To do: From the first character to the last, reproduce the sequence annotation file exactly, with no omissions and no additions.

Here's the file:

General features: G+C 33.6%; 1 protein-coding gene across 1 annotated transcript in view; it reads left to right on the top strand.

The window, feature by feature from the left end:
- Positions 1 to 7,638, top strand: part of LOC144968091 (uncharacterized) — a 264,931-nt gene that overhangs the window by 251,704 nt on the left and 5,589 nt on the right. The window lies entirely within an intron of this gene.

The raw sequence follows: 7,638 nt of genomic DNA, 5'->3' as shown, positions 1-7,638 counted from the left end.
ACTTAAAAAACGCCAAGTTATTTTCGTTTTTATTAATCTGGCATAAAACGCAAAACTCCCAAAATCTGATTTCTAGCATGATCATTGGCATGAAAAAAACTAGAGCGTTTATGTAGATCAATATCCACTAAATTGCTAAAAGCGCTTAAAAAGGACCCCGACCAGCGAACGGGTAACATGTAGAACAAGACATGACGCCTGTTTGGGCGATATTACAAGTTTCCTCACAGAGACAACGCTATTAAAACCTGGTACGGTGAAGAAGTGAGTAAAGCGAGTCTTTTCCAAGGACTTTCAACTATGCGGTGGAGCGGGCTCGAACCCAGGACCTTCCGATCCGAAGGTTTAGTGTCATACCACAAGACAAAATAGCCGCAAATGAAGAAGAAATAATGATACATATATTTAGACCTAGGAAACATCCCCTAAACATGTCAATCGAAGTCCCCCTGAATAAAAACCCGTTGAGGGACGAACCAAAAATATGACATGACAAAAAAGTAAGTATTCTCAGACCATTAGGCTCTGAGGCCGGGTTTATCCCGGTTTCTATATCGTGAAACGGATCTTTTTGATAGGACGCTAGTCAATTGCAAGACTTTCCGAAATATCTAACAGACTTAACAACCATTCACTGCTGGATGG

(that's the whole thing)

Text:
General features: G+C 33.6%; 1 protein-coding gene across 1 annotated transcript in view; it reads left to right on the top strand.

The window, feature by feature from the left end:
- Positions 1 to 7,638, top strand: part of LOC144968091 (uncharacterized) — a 264,931-nt gene that overhangs the window by 251,704 nt on the left and 5,589 nt on the right. The window lies entirely within an intron of this gene.

The raw sequence follows: 7,638 nt of genomic DNA, 5'->3' as shown, positions 1-7,638 counted from the left end.
ACTTAAAAAACGCCAAGTTATTTTCGTTTTTATTAATCTGGCATAAAACGCAAAACTCCCAAAATCTGATTTCTAGCATGATCATTGGCATGAAAAAAACTAGAGCGTTTATGTAGATCAATATCCACTAAATTGCTAAAAGCGCTTAAAAAGGACCCCGACCAGCGAACGGGTAACATGTAGAACAAGACATGACGCCTGTTTGGGCGATATTACAAGTTTCCTCACAGAGACAACGCTATTAAAACCTGGTACGGTGAAGAAGTGAGTAAAGCGAGTCTTTTCCAAGGACTTTCAACTATGCGGTGGAGCGGGCTCGAACCCAGGACCTTCCGATCCGAAGGTTTAGTGTCATACCACAAGACAAAATAGCCGCAAATGAAGAAGAAATAATGATACATATATTTAGACCTAGGAAACATCCCCTAAACATGTCAATCGAAGTCCCCCTGAATAAAAACCCGTTGAGGGACGAACCAAAAATATGACATGACAAAAAAGTAAGTATTCTCAGACCATTAGGCTCTGAGGCCGGGTTTATCCCGGTTTCTATATCGTGAAACGGATCTTTTTGATAGGACGCTAGTCAATTGCAAGACTTTCCGAAATATCTAACAGACTTAACAACCATTCACTGCTGGATGG